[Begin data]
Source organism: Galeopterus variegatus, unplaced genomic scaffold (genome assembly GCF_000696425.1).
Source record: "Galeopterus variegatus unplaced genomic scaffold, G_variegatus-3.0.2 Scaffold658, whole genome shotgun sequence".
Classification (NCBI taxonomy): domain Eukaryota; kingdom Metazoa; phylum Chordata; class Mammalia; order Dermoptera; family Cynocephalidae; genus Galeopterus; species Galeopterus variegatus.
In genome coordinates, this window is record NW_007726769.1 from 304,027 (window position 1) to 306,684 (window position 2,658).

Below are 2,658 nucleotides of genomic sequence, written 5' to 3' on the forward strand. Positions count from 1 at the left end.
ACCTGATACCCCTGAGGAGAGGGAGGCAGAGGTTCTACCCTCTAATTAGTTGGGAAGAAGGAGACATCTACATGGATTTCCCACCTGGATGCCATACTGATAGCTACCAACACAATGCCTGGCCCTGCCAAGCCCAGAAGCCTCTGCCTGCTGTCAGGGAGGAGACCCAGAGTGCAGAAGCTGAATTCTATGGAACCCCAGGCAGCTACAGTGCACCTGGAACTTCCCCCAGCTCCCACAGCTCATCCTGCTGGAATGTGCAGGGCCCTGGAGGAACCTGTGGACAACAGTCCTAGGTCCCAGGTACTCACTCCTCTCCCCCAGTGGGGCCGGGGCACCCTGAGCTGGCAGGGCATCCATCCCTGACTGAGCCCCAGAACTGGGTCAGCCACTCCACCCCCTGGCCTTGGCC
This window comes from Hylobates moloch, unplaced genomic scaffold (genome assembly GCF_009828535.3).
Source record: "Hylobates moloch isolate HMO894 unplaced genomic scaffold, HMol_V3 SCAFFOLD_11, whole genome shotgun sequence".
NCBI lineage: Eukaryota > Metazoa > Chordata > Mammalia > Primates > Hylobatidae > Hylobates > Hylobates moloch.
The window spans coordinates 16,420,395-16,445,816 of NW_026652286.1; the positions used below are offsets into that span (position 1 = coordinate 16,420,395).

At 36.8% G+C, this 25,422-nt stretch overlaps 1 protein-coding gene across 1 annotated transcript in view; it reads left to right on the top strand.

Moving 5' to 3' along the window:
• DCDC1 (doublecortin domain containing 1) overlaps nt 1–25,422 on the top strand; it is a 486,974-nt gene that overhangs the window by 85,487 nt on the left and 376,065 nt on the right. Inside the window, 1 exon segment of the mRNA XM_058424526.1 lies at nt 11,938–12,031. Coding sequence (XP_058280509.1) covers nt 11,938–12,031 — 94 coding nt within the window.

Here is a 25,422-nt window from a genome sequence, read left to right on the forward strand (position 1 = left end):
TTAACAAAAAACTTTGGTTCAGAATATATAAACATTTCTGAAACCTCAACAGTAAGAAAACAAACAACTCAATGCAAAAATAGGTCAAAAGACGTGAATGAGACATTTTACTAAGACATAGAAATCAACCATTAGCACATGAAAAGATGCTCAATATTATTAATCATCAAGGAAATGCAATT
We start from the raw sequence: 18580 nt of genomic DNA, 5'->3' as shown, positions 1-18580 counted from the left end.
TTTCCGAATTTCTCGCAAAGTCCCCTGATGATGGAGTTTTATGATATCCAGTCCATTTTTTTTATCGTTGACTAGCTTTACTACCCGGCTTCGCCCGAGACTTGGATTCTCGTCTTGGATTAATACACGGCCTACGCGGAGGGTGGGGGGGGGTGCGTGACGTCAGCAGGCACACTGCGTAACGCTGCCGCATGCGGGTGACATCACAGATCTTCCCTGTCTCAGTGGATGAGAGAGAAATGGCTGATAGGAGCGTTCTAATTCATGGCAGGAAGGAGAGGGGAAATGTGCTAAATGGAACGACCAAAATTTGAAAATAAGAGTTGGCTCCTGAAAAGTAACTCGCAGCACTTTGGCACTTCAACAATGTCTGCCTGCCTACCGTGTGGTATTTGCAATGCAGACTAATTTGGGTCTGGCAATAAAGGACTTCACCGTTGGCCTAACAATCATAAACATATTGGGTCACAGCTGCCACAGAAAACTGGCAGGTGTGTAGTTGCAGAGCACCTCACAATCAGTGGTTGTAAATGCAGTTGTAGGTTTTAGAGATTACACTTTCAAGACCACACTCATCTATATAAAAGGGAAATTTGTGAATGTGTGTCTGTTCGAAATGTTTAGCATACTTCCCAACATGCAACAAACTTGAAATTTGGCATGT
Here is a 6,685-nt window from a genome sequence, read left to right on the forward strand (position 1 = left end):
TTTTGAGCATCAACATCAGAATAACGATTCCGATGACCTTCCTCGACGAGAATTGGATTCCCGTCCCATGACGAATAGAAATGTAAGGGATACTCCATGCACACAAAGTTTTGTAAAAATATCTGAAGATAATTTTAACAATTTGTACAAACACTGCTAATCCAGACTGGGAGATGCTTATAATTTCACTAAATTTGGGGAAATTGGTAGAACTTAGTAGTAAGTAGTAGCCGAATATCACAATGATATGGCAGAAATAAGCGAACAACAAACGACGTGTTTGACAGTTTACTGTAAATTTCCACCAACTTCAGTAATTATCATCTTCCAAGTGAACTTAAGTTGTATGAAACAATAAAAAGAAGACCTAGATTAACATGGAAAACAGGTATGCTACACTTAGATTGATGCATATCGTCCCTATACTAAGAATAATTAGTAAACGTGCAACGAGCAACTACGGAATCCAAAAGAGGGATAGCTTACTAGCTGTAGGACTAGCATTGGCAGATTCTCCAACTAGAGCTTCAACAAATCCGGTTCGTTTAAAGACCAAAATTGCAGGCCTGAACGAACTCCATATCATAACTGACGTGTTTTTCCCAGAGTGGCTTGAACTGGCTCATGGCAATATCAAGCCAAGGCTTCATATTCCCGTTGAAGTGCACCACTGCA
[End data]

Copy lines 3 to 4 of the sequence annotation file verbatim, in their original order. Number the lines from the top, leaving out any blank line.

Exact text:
Classification (NCBI taxonomy): domain Eukaryota; kingdom Metazoa; phylum Chordata; class Mammalia; order Dermoptera; family Cynocephalidae; genus Galeopterus; species Galeopterus variegatus.
In genome coordinates, this window is record NW_007726769.1 from 304,027 (window position 1) to 306,684 (window position 2,658).